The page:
In fourth grade a kid in my class invited me to sleep over at his house. His mom bought a 12 pack of grape soda just for us. I got there at about 7 PM. His parents went to sleep around 9. We turned on the TV and watched whatever was on. We fired up the stereo–the soundtrack for Cocktail, a tape I had brought from home–and danced and spilled soda all over. We laughed harder than would have thought possible.
I look at it now and think, Wow that doesn’t sound like fun at all. I just don’t know if it’s possible as an adult to actually have that much fun, at that level of intensity. It was a time where “tomorrow” didn’t really factor into decisions. What was coming over the horizon never diminished the enjoyment of whatever was happening in the moment.
So why did this make me so happy? Was it the camaraderie? The music? Being away from home for a night? Being on our own? Too much sugar?
2. Surprise from my dad
Computer class in 8th grade. Blah. First class in the morning and I was already bored. Not that computers were boring, but we had a teacher who was the love child of inertia and monotone. He was fairly uninspiring. A lot of the time we just sat around typing or doodling. This was back when our screens still had green letters and sounded like rockets taking off when they booted up.
Suddenly, the teacher said “Josh, can you go down to the principal’s office?” What!
I stood on shaky legs and asked him if he knew what it was about.
Was I in trouble? Had someone died? Was my family all right? As I walked down the endless corridor I saw my friend–the one from the Cocktail party–coming out of another room. We walked, compared notes, wondered aggressively, and rounded a corner only to run into his mom and my dad. Were they about to tell us they were having an affair? Were we going to be brothers?
No! Even Better! My dad reached into his pocket and handed me two pieces of paper. They were tickets to a playoff game for the Utah Jazz vs the Seattle Supersonics. In Salt Lake City, four hours away. For that night! And he was bringing my friend!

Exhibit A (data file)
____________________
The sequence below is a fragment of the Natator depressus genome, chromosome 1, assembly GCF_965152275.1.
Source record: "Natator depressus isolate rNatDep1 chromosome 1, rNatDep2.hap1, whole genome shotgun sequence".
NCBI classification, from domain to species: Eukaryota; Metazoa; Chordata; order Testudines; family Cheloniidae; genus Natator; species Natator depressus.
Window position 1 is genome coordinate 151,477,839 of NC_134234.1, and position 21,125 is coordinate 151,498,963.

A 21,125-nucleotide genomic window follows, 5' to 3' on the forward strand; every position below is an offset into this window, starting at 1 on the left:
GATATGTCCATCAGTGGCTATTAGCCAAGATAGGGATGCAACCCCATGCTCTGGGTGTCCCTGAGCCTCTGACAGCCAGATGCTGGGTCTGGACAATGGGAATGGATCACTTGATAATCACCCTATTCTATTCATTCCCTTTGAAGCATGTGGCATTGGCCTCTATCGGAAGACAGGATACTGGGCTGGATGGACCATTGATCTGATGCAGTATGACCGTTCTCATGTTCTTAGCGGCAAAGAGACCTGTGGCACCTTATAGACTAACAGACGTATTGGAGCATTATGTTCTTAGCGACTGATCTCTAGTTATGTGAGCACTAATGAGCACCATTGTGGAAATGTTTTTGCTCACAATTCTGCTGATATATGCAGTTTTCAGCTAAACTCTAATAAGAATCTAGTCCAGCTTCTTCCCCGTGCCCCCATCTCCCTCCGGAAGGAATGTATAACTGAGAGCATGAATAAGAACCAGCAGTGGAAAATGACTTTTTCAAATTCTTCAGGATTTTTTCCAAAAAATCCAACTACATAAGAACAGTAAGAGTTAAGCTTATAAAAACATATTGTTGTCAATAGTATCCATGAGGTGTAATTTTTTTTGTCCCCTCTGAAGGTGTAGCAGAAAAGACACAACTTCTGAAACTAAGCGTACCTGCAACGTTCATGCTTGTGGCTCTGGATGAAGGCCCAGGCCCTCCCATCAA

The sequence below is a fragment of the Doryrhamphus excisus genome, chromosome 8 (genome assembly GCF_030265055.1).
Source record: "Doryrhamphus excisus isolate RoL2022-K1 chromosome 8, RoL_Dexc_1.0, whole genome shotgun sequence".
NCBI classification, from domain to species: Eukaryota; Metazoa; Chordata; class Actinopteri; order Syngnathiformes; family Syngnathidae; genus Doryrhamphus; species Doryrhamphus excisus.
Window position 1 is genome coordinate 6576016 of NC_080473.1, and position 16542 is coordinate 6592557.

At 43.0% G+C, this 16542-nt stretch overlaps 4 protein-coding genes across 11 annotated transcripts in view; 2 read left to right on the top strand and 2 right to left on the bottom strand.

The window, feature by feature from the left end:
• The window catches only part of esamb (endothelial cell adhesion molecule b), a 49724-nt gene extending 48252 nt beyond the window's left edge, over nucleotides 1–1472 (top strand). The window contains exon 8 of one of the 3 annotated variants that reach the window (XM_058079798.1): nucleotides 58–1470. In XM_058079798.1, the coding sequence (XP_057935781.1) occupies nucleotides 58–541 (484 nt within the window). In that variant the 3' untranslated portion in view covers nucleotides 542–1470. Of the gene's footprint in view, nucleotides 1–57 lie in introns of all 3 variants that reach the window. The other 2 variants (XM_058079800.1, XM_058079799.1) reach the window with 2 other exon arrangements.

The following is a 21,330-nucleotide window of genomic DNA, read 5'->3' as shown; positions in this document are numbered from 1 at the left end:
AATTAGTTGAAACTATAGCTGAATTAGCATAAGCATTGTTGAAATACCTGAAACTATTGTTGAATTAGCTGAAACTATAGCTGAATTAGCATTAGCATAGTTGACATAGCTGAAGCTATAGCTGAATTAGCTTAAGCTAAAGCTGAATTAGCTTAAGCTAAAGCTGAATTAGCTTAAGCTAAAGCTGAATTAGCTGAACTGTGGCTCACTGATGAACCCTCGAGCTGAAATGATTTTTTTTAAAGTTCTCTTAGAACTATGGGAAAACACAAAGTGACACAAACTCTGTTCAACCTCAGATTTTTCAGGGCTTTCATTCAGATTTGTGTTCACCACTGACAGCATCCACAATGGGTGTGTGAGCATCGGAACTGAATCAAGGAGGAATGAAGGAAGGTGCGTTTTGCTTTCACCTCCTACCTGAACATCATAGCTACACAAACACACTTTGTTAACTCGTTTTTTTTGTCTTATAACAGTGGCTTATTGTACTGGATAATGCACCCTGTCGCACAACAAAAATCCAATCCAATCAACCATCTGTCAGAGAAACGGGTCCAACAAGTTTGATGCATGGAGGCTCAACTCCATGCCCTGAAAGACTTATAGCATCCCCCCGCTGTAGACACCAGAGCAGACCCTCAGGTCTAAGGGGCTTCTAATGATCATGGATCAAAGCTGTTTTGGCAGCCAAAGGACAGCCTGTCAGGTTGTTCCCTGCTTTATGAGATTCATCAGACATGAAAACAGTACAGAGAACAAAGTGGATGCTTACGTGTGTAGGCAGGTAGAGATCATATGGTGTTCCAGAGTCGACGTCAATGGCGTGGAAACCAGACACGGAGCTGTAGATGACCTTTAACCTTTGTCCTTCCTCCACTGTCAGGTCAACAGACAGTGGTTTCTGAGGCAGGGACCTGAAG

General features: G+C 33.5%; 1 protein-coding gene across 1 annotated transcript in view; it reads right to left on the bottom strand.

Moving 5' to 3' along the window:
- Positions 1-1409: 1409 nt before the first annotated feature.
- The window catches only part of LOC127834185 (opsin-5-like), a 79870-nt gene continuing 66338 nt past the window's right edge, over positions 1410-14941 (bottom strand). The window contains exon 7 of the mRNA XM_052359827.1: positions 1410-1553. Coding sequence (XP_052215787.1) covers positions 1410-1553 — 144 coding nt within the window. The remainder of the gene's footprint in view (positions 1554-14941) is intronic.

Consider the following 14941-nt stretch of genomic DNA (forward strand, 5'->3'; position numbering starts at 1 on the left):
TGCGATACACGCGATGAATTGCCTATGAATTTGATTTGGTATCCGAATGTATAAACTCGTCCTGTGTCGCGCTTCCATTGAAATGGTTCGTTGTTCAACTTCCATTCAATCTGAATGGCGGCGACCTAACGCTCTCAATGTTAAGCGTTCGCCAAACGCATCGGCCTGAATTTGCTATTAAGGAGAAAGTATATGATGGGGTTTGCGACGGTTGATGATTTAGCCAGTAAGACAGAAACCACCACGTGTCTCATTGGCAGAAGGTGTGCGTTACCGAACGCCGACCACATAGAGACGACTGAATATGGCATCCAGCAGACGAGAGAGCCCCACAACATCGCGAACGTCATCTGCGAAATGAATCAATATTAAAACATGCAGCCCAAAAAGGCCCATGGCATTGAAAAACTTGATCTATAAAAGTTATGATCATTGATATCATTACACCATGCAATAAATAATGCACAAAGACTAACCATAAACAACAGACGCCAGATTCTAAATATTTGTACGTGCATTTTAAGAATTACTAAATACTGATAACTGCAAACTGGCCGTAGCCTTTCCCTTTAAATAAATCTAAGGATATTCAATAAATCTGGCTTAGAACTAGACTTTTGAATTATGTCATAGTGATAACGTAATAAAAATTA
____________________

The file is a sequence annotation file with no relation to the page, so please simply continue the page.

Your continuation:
I don’t think I’ve ever gotten so excited, so quickly. It was almost unbearable. And the day only got better. My dad brought a friend as well, and they talked in the front seat while my friend and I played cards and imagined how fun it was going to be when Karl Malone called us down out of the stands to help out in the game.
It was a perfect day. The memory and the afterglow of that perfect day sustained me for a long time.
3. August 14, 2001
By 11 AM I was married to a woman I loved more than anything. I chose her and she chose me. We finished the luncheon by about 12:30 and were on our way to Moab for our honeymoon shortly after.
We were absolutely drunk and stupid on each other. I had never felt more whole.We got to Moab, got to our room, and only left twice over the next two days: once to recharge while watching the stupid Planet of the Apes remake, and once to get a bunch of good, which we took back to the room. I could have stayed in there forever, in that state of intoxication.
I would never say that anyone has an obligation to get married, but it was certainly the right choice for me.
4. February 19, 2008
We spent the entire day in the hospital together. I was sick with bronchitis, she was about to deliver our son. Or so we thought. The hours passed slowly. She slept occasionally. I coughed constantly. And then suddenly it was time. By 8 PM I was holding my little son, wondering how anyone’s head could be so pointy.
It was the happiest I have ever been. Sitting there with my wife and the life we had made…it was indescribable, so I’ll quit trying.
What do all of these things have in common?
I have a few ideas. These were all instances where:
- I was truly living in the present
- I was with people I loved
- I was fortunate–those people loved me as well
- I wanted nothing more than what I had in those moments and days
For me, happiness cannot be reduced to anything I can pay for with money, although I have tried to disprove it. Oh, how I’ve tried.
It has never been living in a new place. But I have tried my best to escape more than once.
Or changing jobs.
Or wishful thinking.
Or having more sex.
I’ve wanted badly for these things to be answers, but they are inadequate solutions to the problems that a life presents when spread out over the years and decades. They are fleeting comforts.
It has simply been wanting what I have–but being so content with the moment that I’m not even aware that I have something I want.
Is there a secret to that? Is there some secret to happiness that can be applied to every single person?
I don’t know. But if I had to choose, in my case, I would say that the key to my own happiness is knowing who I love, and knowing they love me as well. It doesn’t always help, but that’s my own occasional failing.
What is true happiness? I think maybe it’s just always being in a state of mind so that the things you know should make you feel better actually do. That’s my goal–to be able to feel what I know is true, no matter what else is happening.
If you like what you’re reading, you’ll love the newsletter.